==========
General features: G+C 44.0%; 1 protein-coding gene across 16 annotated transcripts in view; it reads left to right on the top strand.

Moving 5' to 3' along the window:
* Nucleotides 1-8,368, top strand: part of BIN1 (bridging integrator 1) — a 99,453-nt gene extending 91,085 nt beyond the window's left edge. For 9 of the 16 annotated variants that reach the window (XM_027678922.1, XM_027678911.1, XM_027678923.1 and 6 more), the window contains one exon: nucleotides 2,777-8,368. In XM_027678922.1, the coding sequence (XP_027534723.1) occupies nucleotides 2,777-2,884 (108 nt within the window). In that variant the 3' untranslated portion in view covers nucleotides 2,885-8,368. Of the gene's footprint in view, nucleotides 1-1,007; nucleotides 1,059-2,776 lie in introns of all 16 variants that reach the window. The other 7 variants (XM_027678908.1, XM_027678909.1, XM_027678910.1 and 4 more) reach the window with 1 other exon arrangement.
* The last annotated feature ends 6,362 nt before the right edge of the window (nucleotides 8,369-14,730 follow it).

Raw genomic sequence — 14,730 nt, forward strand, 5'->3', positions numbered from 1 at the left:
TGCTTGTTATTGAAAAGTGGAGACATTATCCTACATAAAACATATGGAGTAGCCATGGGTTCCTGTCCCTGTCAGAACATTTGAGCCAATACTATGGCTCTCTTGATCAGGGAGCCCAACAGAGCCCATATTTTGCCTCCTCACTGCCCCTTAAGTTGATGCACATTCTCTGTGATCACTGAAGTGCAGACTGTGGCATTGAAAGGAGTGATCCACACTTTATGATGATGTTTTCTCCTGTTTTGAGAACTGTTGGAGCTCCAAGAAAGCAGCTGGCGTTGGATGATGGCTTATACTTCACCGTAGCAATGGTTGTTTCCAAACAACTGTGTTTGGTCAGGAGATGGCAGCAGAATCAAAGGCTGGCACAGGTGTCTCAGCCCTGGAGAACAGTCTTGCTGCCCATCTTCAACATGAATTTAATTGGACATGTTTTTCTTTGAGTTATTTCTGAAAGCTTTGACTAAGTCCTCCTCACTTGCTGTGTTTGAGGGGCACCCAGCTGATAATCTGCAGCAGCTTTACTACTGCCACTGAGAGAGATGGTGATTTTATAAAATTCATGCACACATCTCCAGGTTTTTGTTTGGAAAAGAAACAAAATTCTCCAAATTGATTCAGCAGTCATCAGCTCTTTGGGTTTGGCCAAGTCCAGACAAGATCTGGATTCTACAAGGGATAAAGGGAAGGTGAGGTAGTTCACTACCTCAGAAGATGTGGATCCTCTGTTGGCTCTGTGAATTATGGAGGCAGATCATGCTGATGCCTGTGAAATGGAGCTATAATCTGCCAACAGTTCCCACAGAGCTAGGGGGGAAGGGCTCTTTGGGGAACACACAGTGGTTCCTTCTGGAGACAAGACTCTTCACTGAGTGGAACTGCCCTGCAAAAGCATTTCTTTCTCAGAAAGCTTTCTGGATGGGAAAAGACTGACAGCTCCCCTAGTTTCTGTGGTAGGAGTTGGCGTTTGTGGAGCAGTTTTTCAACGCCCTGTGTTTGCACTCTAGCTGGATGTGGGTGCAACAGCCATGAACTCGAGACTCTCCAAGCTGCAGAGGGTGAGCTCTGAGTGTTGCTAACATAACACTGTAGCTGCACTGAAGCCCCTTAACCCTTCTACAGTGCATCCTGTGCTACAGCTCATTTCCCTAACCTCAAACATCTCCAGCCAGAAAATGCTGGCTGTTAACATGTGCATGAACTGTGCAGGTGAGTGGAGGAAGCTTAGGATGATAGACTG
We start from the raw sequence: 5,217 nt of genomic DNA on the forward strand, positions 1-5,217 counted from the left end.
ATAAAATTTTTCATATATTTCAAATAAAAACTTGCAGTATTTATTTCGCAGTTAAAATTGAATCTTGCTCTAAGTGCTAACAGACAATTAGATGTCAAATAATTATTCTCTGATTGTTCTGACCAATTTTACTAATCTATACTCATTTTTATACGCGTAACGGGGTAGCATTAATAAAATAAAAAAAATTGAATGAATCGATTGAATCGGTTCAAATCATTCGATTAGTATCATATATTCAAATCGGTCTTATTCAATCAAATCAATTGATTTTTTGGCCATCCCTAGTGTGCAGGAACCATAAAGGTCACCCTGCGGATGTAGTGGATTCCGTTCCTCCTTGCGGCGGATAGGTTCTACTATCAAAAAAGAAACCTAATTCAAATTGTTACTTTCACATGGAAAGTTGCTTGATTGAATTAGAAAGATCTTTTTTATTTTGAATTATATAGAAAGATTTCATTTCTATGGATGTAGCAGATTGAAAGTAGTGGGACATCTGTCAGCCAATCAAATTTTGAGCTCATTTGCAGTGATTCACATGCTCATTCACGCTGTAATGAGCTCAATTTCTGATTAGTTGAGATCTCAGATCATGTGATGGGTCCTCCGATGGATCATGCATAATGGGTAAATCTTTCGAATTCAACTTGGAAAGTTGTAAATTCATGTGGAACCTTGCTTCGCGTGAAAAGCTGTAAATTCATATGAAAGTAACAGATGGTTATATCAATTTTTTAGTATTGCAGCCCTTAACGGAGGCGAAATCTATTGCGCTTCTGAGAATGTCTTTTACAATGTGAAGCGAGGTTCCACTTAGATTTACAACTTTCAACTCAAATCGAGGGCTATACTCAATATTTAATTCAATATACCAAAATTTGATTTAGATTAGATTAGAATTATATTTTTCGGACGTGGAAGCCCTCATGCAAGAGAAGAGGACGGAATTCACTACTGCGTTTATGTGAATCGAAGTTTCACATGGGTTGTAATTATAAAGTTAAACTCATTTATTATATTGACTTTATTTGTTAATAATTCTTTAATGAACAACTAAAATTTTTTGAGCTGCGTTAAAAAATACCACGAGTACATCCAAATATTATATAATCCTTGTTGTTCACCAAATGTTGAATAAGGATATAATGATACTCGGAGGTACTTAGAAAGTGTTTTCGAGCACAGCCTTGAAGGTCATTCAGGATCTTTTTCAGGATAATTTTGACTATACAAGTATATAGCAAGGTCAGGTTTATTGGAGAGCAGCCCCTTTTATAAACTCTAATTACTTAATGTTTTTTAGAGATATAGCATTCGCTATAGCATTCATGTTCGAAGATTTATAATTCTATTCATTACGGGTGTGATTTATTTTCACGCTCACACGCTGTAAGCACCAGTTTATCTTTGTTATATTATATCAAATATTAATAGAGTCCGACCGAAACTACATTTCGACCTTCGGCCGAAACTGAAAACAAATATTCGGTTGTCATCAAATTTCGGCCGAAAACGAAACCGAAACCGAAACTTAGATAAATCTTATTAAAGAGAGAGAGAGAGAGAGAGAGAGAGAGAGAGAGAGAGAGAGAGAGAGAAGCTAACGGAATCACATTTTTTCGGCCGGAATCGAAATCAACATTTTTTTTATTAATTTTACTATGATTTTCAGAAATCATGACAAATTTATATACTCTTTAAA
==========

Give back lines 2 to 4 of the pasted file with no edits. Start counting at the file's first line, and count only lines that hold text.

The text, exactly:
Moving 5' to 3' along the window:
* Nucleotides 1-8,368, top strand: part of BIN1 (bridging integrator 1) — a 99,453-nt gene extending 91,085 nt beyond the window's left edge. For 9 of the 16 annotated variants that reach the window (XM_027678922.1, XM_027678911.1, XM_027678923.1 and 6 more), the window contains one exon: nucleotides 2,777-8,368. In XM_027678922.1, the coding sequence (XP_027534723.1) occupies nucleotides 2,777-2,884 (108 nt within the window). In that variant the 3' untranslated portion in view covers nucleotides 2,885-8,368. Of the gene's footprint in view, nucleotides 1-1,007; nucleotides 1,059-2,776 lie in introns of all 16 variants that reach the window. The other 7 variants (XM_027678908.1, XM_027678909.1, XM_027678910.1 and 4 more) reach the window with 1 other exon arrangement.
* The last annotated feature ends 6,362 nt before the right edge of the window (nucleotides 8,369-14,730 follow it).